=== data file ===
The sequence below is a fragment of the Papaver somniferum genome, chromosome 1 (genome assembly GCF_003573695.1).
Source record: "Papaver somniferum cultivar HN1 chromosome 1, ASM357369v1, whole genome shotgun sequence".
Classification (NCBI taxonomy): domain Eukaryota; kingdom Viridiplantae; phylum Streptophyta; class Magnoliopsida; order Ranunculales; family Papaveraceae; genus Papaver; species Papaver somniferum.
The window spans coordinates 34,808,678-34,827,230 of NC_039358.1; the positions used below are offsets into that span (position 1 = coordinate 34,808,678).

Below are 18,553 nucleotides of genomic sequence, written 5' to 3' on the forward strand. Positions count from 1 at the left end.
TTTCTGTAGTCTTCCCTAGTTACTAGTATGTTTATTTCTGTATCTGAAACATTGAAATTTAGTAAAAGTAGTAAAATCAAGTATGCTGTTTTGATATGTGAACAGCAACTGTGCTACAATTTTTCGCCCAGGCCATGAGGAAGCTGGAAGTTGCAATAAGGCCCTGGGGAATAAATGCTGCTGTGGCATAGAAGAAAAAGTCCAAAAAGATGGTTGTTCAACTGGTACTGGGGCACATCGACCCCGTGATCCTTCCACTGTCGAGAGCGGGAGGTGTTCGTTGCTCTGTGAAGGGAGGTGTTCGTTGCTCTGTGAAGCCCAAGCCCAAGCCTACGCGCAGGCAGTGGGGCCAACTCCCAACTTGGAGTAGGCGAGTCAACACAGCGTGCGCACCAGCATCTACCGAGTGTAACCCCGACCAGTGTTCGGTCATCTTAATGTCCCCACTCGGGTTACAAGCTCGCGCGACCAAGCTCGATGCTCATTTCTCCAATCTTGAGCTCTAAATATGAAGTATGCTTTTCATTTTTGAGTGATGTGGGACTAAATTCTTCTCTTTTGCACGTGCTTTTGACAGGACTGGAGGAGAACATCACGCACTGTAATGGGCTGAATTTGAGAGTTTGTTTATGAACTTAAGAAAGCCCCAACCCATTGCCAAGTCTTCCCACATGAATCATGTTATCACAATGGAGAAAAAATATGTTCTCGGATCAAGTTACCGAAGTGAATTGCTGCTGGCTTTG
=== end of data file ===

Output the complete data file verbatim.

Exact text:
The sequence below is a fragment of the Papaver somniferum genome, chromosome 1 (genome assembly GCF_003573695.1).
Source record: "Papaver somniferum cultivar HN1 chromosome 1, ASM357369v1, whole genome shotgun sequence".
Classification (NCBI taxonomy): domain Eukaryota; kingdom Viridiplantae; phylum Streptophyta; class Magnoliopsida; order Ranunculales; family Papaveraceae; genus Papaver; species Papaver somniferum.
The window spans coordinates 34,808,678-34,827,230 of NC_039358.1; the positions used below are offsets into that span (position 1 = coordinate 34,808,678).

Below are 18,553 nucleotides of genomic sequence, written 5' to 3' on the forward strand. Positions count from 1 at the left end.
TTTCTGTAGTCTTCCCTAGTTACTAGTATGTTTATTTCTGTATCTGAAACATTGAAATTTAGTAAAAGTAGTAAAATCAAGTATGCTGTTTTGATATGTGAACAGCAACTGTGCTACAATTTTTCGCCCAGGCCATGAGGAAGCTGGAAGTTGCAATAAGGCCCTGGGGAATAAATGCTGCTGTGGCATAGAAGAAAAAGTCCAAAAAGATGGTTGTTCAACTGGTACTGGGGCACATCGACCCCGTGATCCTTCCACTGTCGAGAGCGGGAGGTGTTCGTTGCTCTGTGAAGGGAGGTGTTCGTTGCTCTGTGAAGCCCAAGCCCAAGCCTACGCGCAGGCAGTGGGGCCAACTCCCAACTTGGAGTAGGCGAGTCAACACAGCGTGCGCACCAGCATCTACCGAGTGTAACCCCGACCAGTGTTCGGTCATCTTAATGTCCCCACTCGGGTTACAAGCTCGCGCGACCAAGCTCGATGCTCATTTCTCCAATCTTGAGCTCTAAATATGAAGTATGCTTTTCATTTTTGAGTGATGTGGGACTAAATTCTTCTCTTTTGCACGTGCTTTTGACAGGACTGGAGGAGAACATCACGCACTGTAATGGGCTGAATTTGAGAGTTTGTTTATGAACTTAAGAAAGCCCCAACCCATTGCCAAGTCTTCCCACATGAATCATGTTATCACAATGGAGAAAAAATATGTTCTCGGATCAAGTTACCGAAGTGAATTGCTGCTGGCTTTG